Last fall I ran across a recipe by David Tanis for Rigatoni & Cauliflower al Forno. Almost everything about this recipe appealed to me. Pasta…. Caramelized and highly seasoned cauliflower… Cheese…. Toasted breadcrumbs… To top it all off, the recipe was created by one of my favorite chefs. What’s not to like?
When I finally got around to trying it out, I discovered that there was one thing about the recipe I wasn’t crazy about. Because there isn’t really any added moisture (in the form of a béchamel or some other simple sauce), the noodles dried out a bit in the oven. Most of the dish had what I would call a pleasantly chewy texture, but there were some bits that were downright crunchy. There’s nothing wrong with this…. It’s just not really what I was looking for.
On the other hand, I found the flavors of this pasta to be fantastic. I liked them so much that I wanted to reinvent the dish in such a way that the textures would be more appealing to me. I then forgot about it until I ran across a recipe for bucatini with sautéed cauliflower, lemon and capers in the February issue of Martha Stewart Living. The method of the Stewart recipe reminded me a bit of sautéed cauliflower pasta I posted here a couple of years ago: The seasoned sautéed cauliflower is simply tossed with freshly cooked pasta, some of the pasta water, and a final drizzle of oil. And this is basically how I made my adaptation of David Tanis’s original recipe.
One of the things I loved about the “al Forno” version of this pasta was the delicious bits of stretchy cheese. To get this effect in my simple dressed and tossed pasta, I added fresh buffalo mozzarella, off the heat, just before serving. I’m not fond of fresh mozzarella in things that spend a long time in the oven because it seems to cause the cheese to harden and separate. (In the original baked version I used Fontina. If I had used Mozzarella, I would have used a low-moisture style, which has excellent melting qualities.) But tossing chunks of the fresh mozzarella (torn in pieces if soft, diced if on the firm side) in with the hot, dressed pasta provides just enough warmth to soften the cheese and bring out its wonderful stretchy quality.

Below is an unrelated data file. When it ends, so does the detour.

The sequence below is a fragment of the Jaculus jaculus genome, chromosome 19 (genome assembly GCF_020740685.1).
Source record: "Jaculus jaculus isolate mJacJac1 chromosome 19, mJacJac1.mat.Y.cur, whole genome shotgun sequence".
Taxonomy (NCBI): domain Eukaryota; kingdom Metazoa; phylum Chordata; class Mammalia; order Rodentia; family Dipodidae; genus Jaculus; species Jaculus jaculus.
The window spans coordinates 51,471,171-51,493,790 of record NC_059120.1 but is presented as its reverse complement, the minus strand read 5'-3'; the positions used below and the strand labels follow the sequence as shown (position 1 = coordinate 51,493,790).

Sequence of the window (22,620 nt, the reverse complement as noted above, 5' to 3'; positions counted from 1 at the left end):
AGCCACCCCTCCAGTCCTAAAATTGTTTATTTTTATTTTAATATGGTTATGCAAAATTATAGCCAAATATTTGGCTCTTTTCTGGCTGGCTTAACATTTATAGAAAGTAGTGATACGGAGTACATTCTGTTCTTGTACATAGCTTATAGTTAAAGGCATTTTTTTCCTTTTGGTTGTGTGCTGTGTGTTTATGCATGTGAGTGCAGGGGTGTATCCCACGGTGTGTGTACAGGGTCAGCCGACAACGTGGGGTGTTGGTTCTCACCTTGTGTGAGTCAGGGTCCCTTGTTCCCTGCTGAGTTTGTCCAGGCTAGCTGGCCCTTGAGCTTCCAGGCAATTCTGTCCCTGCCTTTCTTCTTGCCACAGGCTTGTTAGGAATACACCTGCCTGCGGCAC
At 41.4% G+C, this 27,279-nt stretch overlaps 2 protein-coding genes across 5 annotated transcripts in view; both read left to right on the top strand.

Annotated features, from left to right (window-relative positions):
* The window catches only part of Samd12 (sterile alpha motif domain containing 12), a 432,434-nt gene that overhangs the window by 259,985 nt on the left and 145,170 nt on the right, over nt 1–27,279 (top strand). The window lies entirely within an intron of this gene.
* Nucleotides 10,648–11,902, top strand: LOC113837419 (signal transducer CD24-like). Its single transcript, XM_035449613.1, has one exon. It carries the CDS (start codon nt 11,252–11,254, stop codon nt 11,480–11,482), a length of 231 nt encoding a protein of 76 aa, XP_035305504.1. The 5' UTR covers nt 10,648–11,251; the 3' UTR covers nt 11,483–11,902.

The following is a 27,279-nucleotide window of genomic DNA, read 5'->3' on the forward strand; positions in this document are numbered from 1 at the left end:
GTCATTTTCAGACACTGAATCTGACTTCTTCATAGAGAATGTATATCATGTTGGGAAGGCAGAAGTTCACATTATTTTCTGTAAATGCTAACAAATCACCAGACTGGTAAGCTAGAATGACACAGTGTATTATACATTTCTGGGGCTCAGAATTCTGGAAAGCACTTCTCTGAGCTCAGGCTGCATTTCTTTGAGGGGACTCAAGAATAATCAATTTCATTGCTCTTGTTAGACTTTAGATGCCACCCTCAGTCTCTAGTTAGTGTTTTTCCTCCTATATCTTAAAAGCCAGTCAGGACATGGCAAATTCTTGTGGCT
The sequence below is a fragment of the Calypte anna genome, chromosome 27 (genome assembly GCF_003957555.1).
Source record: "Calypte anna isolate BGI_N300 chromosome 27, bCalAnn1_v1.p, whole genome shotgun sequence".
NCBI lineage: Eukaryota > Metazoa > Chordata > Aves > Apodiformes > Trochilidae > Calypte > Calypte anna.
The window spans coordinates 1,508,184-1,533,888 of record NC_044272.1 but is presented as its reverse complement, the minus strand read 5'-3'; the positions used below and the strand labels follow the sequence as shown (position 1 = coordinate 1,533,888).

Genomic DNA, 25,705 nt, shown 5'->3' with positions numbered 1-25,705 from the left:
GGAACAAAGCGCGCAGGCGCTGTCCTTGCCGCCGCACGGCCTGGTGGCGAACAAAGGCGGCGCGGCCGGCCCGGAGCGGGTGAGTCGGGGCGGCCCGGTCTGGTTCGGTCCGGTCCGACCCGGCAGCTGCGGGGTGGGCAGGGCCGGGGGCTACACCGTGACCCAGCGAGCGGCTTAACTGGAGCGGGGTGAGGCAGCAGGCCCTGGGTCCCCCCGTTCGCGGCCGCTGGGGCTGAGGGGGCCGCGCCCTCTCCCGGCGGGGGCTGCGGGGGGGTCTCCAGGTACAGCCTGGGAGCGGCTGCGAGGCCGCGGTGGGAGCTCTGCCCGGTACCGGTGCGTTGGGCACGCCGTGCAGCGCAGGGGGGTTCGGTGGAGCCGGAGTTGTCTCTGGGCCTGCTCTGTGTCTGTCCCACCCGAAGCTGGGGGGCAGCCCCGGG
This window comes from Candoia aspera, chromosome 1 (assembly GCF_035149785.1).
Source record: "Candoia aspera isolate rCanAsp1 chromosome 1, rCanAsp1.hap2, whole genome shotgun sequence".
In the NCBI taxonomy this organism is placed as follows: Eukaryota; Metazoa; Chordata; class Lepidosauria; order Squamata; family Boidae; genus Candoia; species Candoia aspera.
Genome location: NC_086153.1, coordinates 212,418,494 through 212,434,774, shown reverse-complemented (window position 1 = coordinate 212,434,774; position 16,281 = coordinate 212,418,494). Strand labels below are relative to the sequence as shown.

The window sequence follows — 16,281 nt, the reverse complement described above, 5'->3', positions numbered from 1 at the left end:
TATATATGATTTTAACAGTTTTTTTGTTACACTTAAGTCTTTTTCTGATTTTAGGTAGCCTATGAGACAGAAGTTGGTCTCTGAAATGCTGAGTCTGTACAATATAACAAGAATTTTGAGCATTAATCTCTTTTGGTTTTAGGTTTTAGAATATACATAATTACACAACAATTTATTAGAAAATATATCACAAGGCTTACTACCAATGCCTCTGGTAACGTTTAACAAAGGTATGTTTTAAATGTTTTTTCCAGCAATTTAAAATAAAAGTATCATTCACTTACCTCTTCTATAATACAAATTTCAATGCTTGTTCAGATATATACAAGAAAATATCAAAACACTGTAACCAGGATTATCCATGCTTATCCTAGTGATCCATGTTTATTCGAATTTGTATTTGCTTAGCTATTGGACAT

I was very pleased with my adjusted version. It retained all of the lively flavors of the original, but had the texture that I prefer. In the end though, both are very good….and others might prefer the crunchy-chewy effect of the original. If you like caramelized cauliflower, you will probably like either one…which is a good reason to plan on trying both.
Bucatini with Sautéed Cauliflower,
Capers, Fresh Mozzarella & Toasted Breadcrumbs
1/3 cup coarse fresh bread crumbs
Extra-virgin olive oil
2 T. chopped flat-leaf parsley, divided
Half of a medium cauliflower, about 3/4 lb.
1 T. capers, roughly chopped
2 garlic cloves, minced
1/8 t.crushed red pepper flakes, or more to taste
2 T. roughly chopped sage
1/2 t. lemon zest
8 oz. Bucatini
3 to 4 oz. fresh mozzarella, torn into rough 1/2-inch pieces (or diced if the cheese is on the firm side)
1 oz. finely grated Romano cheese or other hard pecorino
Toss the bread crumbs with a couple of teaspoons of olive oil and toast in a 375° to 400° oven until golden and crisp…stirring once or twice…about 5 to 7 minutes. Set aside to cool. Toss with half of the parsley.
Lay the cauliflower cut side down on the cutting board. Slice in scant 1/4-inch thick slices. You will have slices of varying size cross-sections and small bits of floret when you are done. Warm 1 1/2 T. olive oil in a large sauté pan (the pan should be large enough to hold the cauliflower in a shallow layer—if it is piled to high it will steam rather than sauté) over medium-high to high heat. Add the cauliflower to the pan…you should hear an active sizzle. Allow it to cook undisturbed until the edges are beginning to brown—about 2 minutes. Give the cauliflower a toss to redistribute and leave it alone again until you can see that the edges are beginning to brown. If at any time the cauliflower looks dry, drizzle a little oil around the edges of them pan.
When the cauliflower is nicely splotched with golden brown (it’s fine if some pieces don’t brown evenly) —after another 2 to 3 minutes—season with salt and reduce the heat, continuing to cook until the cauliflower until the cauliflower is easily pierced with a fork. (It should be tender, but still have texture.) This will take another 5 to 7 minutes.
Season the cauliflower generously with salt and pepper. Add capers, garlic, red pepper flakes, chopped sage, and lemon zest and stir to coat. Let cook for a minute or two…adding another drizzle of oil if the pan seems dry…until the seasonings are sizzling and fragrant. Set aside—off of the heat—while you cook the pasta.
Divide the pasta among 2 or 3 serving plates. Top with the bread crumbs and the Pecorino.
Note: This recipe may obviously be doubled to serve 5 or 6. Unless you have a very large sauté pan, you will need to sauté the cauliflower in two batches.…and will be better off tossing the finished and seasoned cauliflower with the pasta in a large bowl, or in the pot the pasta was cooked in.